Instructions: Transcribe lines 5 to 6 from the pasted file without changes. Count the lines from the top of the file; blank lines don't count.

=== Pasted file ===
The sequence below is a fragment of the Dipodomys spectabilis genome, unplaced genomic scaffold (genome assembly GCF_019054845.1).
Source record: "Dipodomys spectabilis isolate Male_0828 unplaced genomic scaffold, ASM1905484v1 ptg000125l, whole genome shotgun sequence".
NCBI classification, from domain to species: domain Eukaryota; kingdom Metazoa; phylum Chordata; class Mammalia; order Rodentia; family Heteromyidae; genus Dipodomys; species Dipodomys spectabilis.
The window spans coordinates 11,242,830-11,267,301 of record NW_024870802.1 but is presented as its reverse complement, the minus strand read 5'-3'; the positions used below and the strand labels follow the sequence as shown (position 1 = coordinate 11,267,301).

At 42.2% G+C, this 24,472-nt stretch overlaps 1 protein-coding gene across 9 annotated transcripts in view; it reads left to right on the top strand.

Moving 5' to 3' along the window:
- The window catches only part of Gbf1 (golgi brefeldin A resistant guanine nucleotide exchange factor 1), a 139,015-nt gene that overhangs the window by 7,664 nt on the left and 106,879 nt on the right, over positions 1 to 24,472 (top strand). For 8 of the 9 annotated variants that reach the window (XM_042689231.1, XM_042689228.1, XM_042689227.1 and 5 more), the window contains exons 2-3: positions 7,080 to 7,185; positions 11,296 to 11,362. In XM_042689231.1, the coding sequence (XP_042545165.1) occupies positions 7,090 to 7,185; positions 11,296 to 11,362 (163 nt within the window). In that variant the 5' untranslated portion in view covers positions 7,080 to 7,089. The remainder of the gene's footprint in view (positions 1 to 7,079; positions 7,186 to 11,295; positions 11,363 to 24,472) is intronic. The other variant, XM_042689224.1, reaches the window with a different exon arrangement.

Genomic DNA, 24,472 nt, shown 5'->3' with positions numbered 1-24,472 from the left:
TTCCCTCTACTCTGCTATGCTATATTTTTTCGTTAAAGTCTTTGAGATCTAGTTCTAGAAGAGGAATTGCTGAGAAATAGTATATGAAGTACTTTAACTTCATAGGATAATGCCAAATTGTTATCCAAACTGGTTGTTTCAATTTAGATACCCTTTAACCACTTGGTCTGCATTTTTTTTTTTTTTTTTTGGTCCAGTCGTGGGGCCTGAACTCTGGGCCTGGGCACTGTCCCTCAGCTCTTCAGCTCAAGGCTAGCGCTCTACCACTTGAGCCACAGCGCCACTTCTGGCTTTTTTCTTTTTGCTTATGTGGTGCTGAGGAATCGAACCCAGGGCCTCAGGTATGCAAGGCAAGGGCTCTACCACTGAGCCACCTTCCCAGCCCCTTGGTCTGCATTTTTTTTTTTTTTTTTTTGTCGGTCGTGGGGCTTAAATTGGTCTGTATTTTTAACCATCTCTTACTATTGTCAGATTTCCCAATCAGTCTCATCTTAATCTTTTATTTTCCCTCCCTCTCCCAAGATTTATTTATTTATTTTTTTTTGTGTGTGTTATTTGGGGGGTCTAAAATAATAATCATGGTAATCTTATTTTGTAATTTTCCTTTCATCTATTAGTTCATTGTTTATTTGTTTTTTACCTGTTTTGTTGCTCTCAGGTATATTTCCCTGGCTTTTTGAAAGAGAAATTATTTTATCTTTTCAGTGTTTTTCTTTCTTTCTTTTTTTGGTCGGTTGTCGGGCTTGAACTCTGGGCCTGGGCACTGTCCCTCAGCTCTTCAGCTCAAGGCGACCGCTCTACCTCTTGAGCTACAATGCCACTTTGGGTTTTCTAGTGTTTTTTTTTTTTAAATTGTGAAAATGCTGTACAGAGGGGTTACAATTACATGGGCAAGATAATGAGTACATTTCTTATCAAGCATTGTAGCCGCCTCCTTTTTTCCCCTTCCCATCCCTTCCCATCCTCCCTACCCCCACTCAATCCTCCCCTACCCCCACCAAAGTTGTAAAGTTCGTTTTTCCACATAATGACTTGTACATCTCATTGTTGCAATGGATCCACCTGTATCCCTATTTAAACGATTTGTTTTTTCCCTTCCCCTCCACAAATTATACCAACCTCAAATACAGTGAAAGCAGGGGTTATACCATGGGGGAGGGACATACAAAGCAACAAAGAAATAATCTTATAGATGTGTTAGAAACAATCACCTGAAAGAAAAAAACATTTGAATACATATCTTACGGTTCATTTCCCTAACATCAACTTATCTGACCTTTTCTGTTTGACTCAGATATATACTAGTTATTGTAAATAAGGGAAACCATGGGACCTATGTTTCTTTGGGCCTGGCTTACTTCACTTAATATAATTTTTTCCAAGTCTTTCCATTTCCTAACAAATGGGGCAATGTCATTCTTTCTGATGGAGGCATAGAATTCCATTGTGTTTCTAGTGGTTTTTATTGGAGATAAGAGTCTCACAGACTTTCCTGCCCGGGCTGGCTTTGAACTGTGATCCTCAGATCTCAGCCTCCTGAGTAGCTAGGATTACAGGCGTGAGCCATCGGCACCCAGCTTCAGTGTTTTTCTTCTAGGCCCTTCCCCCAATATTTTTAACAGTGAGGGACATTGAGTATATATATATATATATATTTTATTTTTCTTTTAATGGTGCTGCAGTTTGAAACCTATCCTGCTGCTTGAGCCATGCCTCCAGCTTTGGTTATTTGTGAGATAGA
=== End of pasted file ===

At 42.2% G+C, this 24,472-nt stretch overlaps 1 protein-coding gene across 9 annotated transcripts in view; it reads left to right on the top strand.

Moving 5' to 3' along the window: